I agree with the above posters - OP you should let your employers know that you wish to change to a live out. To continue as a live in is only likely to make you resentful and unhappy, which will surely impact your work (as it would for anyone). However, I also think you need to be prepared that the family may not be willing to switch to having a live out nanny. At the times in our life when we needed someone to live in, we would not have been able to easily switch to live out. As do many employers, I really did not like having a nanny live in for the same reasons that nannies do not like to do so - lack of privacy being paramount. However, at that time in our lives I had no choice as I was a resident working overnight shifts and my husband travels a lot for work. If mom leaves at 6:30, I doubt dad is going to want to get up then and watch the kids until he leaves at 9am. In terms of money, I think employers expect to pay a little less for a live in because of housing costs and because, as I said above, most of us do not want to have someone live in so we consider it a compromise also. I know from a nanny's perspective the employer is getting so many benefits from a live in, but this was never my experience and should not be the experience of a "good" employer either. I always clearly stated when my nanny was working or off and never expected her to simply be available at all hours. The overall hours worked were the same as a live out, it just allowed for me to include overnight hours as part of the work week more easily.

You should definitely change to a live out because live in simply is not the right job for you anymore, but I would expect that your family may not be able to accomodate this.

kathleencares said...

You would definitely need to be paid more if you became live-out, and I'm sure the parents know that. It's just a matter of whether they are willing and/or able to increase your salary. I would let them know that you and your boyfriend have gotten more serious and are talking about moving in together. I would do some research on how much live-out nannies in your area make and provide your employer with that information. If they are able to pay and want to keep you on, then great, but if not, I would look for another job.

Petitehye said...

Go for something that makes you happy. If you think living out makes you happier then go for it.

Yaya said...

You have to do what you have to do for you and your life. Just be forewarned that while the best-case scenario would be for you to stay working for them as a live-out w/ higher pay, there is the possibility that they will decide to move on to hire another live-in, if that is what they truly want for their family. But not to worry if that is what happens because I am sure you could find another family that wants a live-out and your current bosses would hopefully give you an awesome reference since you left for such a specific and understandable reason.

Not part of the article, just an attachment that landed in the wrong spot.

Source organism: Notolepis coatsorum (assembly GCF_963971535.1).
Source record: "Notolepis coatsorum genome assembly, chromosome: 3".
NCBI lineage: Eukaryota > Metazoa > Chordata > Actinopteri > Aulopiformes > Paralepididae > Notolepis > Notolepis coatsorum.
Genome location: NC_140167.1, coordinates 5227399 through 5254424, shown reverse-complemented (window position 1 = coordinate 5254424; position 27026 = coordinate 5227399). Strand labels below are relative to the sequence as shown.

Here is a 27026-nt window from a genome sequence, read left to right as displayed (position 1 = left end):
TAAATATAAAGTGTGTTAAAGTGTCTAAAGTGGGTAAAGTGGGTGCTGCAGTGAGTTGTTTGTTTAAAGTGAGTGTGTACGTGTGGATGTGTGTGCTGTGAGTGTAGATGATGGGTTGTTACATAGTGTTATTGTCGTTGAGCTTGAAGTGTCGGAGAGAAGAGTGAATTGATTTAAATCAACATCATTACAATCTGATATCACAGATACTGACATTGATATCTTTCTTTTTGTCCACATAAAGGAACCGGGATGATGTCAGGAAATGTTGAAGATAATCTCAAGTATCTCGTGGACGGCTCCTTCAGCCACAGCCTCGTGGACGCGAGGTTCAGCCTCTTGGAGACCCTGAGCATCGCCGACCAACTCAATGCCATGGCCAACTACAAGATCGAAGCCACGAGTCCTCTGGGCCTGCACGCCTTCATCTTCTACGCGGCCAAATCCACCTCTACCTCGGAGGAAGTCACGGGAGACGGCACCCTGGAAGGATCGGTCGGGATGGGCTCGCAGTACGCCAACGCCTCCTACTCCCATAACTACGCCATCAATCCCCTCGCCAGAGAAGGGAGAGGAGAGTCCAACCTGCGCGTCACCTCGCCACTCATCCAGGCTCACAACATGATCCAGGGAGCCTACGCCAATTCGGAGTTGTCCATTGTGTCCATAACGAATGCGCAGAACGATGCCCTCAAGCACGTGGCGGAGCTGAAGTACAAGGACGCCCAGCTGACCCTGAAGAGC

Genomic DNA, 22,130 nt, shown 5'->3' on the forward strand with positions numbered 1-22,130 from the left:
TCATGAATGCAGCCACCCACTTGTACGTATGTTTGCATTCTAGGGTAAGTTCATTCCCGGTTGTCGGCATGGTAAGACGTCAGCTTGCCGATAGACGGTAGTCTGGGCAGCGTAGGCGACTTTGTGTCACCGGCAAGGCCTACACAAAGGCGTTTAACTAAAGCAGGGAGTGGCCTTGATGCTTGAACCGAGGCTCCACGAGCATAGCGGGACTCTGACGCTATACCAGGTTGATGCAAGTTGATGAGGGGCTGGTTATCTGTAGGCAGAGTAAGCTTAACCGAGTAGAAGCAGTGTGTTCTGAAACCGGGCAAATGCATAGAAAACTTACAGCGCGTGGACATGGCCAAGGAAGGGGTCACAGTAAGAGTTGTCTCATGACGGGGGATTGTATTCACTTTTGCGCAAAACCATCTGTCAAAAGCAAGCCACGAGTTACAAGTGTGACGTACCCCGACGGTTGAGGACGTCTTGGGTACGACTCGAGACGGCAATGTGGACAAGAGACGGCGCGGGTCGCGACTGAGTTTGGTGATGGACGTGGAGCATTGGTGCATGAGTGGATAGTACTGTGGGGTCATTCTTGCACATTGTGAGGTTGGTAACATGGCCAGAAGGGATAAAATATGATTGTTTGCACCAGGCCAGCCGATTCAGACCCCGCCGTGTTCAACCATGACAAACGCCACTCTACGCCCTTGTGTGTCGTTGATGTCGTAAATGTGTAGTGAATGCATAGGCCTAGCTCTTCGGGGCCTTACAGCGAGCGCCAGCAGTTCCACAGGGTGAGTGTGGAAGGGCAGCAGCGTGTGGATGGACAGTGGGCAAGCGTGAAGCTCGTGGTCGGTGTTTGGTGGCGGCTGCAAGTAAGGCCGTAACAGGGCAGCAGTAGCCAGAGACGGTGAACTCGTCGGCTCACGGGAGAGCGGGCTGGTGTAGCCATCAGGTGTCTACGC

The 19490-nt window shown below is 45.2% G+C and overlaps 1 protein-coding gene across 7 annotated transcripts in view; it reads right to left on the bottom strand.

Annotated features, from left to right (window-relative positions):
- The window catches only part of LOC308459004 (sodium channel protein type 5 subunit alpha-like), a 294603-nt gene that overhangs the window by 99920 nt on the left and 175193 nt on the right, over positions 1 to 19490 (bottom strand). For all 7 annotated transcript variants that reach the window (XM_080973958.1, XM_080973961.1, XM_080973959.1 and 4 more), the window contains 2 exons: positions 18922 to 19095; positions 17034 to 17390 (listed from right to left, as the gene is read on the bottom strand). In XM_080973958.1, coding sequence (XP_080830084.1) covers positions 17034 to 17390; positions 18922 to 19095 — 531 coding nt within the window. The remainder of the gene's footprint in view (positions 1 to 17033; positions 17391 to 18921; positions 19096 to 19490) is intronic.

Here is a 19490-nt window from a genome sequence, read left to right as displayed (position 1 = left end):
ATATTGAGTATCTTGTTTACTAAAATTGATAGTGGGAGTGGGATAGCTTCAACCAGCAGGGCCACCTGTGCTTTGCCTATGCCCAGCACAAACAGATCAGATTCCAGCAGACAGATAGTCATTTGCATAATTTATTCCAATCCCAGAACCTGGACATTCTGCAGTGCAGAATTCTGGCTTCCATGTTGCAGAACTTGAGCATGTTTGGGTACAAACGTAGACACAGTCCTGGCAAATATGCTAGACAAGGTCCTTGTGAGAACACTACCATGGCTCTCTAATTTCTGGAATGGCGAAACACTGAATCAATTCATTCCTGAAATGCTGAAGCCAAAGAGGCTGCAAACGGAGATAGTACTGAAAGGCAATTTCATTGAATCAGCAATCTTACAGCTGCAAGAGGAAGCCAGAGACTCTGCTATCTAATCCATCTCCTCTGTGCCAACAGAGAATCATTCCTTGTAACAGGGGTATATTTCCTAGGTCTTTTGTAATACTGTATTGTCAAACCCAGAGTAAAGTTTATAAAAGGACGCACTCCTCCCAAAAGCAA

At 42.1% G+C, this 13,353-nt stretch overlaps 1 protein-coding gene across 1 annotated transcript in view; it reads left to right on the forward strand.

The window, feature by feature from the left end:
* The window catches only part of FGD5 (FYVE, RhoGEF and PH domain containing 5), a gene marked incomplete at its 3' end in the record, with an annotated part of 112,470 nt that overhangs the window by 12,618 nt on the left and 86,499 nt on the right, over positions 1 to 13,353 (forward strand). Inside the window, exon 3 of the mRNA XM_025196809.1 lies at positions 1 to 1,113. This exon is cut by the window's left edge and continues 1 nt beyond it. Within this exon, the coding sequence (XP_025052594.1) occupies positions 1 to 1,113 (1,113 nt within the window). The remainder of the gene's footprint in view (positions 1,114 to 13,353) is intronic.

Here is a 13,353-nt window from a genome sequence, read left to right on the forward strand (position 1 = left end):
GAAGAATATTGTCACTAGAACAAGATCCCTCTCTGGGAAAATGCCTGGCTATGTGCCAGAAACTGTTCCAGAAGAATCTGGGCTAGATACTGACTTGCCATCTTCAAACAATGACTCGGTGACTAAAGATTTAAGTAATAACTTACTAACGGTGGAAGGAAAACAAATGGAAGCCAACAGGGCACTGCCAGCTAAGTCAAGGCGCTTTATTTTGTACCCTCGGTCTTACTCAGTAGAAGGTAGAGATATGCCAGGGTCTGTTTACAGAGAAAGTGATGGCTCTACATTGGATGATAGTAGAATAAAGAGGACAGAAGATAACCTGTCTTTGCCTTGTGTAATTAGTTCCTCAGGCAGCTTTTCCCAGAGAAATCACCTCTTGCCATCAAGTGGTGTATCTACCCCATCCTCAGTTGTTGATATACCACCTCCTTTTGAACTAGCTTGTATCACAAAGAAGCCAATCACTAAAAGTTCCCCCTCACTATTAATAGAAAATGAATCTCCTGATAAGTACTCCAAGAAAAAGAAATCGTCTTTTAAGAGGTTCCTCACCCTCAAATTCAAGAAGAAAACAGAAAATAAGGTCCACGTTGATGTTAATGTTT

Anonymous said...

you are asking for a different job then you took.. you will both be looking for new people soon.

Anonymous said...

How much time you spend commuting, or the cost, should not factor into your pay.

Emily said...

11:40, why is it that you think the cost of commuting shouldn't factor into your pay? I'd be frightened to see what your budget looks like if you don't take things like that into account.

fox in socks said...

OP, I think you'd better take heed of the fact that if you bring the idea up with your employers, that you'd prefer to live out and what do they think of that, your employers may immediately start looking for someone new. They may get the impression that you are going to leave soon, for a live out job, and since they need a live in (obviously this is why they hired you as one) they may see this as their only alternative (unless their needs may have somehow changed). It definitely does not sound like their needs for a live in have changed, base don what you said.

cali mom said...

The cost of your commute can factor into your OWN budgeting but an employer doesn't give a poop how much it costs you or how long it takes you to get to work, and they won't base your pay on it. Especially if you consider an employer who hired a live-in so as to be able to pay a lower salary now facing the prospect of having to pay the same employee x-amount MORE each month basically because the employee has decided they no longer want the job that they originally accepted.